What happens when your game spills over into the real world? This thriller will leave you wanting to play such an exciting game but also terrified at how the game begins to take over the lives of the kids who play it.

One of the perks of teaching secondary students is having a good excuse to read lots of young adult fiction. This one was an interesting one and I could see it being productive to use in the classroom, which I suspect was part of its rationale (but maybe I’m cynical).

So, Erebos. All of the kids at school are whispering in corners about this new game. Nick can see that there is something going on but until someone actually hands him a disc he does not realise how huge it is. The game is the most amazing thing he’s ever played. From the moment he inserts the disc and it communicates directly to him, he begins to be obsessed. Eventually though, it begins to be much more sinister than that.

Nick is a normal teenager concerned about fitting in and with his own group of friends. What happens rips apart the normality of his life and the life of his school friends. The plot is fast paced and the descriptions certainly keep you reading. Like most thrillers, the reader wants to read on to find out what is going to happen and the plot definitely keeps you guessing. I did not guess the ending and it was certainly cleverly controlled. This is a great book for kids who love computer games and reading thrillers. I was interested in the whole idea of the contagion of the game. Even as it begins to be apparent that it is dangerous and people are doing things in the real world that the game tells them to do, other people still want so much to belong that they want in too.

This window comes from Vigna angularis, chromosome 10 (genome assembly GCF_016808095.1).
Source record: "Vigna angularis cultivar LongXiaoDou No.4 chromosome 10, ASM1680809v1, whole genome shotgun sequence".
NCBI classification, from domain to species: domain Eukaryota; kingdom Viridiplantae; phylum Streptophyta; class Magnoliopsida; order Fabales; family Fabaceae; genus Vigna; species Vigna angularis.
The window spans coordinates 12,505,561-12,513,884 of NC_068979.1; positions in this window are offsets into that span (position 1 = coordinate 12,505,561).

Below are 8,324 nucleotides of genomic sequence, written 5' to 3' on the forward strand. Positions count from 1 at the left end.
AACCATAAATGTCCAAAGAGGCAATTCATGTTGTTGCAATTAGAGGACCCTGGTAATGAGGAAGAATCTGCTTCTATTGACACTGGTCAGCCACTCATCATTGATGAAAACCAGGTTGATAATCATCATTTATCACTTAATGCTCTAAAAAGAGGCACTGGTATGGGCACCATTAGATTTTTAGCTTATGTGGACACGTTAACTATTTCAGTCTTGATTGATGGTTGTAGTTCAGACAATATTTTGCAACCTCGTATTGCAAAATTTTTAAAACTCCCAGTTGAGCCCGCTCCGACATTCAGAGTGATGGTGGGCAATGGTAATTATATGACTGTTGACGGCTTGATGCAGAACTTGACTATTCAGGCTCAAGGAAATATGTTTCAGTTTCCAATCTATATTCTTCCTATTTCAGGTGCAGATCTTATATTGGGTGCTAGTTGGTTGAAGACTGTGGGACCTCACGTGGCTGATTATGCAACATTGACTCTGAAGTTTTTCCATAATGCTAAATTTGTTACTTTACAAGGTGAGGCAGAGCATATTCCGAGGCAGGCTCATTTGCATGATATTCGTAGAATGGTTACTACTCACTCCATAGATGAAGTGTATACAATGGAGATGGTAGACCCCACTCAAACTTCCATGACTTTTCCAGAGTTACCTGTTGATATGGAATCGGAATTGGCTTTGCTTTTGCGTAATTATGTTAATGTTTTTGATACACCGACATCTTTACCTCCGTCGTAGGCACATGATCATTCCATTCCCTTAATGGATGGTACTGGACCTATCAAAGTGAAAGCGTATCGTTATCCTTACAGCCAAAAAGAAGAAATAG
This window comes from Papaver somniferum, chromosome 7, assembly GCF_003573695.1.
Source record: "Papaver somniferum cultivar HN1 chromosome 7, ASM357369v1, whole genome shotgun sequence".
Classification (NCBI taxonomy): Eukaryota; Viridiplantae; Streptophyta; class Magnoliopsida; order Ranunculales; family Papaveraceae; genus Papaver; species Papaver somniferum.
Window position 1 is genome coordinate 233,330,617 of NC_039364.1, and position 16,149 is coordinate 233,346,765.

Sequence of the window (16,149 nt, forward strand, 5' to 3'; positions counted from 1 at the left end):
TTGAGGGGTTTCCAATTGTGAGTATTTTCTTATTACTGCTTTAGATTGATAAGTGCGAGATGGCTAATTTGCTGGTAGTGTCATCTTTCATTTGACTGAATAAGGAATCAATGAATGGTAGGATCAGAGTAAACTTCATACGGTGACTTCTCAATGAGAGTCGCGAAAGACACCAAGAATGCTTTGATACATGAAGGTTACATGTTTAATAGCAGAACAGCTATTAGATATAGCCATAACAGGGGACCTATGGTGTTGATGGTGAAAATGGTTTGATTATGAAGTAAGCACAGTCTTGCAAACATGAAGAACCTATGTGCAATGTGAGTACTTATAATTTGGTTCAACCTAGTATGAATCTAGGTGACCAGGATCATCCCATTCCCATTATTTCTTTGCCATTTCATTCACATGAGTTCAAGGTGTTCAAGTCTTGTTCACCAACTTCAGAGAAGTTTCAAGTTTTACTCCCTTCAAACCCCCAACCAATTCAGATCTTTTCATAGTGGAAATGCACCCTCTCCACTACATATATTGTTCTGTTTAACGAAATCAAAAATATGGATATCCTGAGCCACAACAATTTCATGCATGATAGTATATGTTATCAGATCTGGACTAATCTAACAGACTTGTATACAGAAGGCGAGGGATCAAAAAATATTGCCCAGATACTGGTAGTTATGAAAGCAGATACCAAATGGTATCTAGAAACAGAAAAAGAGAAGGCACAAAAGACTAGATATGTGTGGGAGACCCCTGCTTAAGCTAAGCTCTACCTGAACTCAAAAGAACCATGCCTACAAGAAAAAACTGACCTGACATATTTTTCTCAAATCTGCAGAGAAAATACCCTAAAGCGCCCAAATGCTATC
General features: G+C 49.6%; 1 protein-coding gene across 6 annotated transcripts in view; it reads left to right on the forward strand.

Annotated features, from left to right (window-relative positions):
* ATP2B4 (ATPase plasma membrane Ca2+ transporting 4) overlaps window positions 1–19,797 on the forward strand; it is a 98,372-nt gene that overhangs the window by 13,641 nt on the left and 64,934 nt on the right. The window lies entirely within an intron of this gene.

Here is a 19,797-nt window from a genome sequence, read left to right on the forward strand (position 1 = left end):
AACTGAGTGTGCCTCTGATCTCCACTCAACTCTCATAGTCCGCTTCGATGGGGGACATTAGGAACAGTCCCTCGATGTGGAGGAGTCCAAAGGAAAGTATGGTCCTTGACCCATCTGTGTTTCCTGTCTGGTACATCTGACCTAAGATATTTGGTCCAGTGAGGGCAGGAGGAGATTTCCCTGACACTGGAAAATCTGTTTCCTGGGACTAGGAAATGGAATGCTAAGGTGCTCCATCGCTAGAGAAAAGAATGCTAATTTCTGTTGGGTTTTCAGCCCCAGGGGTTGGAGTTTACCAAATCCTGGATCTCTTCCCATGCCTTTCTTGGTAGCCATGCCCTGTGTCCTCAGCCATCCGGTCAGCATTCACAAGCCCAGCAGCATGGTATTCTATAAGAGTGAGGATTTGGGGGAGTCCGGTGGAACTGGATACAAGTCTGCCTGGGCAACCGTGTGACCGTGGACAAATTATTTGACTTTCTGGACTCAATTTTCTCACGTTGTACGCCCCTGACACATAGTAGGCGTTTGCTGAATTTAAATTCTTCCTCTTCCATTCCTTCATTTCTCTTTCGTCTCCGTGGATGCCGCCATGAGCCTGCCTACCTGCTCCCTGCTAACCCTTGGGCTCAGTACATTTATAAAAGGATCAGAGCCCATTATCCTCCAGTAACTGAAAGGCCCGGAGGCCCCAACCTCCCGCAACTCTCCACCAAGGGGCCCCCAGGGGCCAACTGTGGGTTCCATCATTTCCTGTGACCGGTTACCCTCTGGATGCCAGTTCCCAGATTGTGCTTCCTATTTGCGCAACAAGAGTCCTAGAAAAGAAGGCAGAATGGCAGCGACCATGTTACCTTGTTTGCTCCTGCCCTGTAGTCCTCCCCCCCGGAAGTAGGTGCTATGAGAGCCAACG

There’s a nice link to lots of Ancient History, as is sometimes the case with computer games too, so another reason for considering it as a teachable book.

But don’t just take my word for it. Here’s a much more comprehensive blog post about it.

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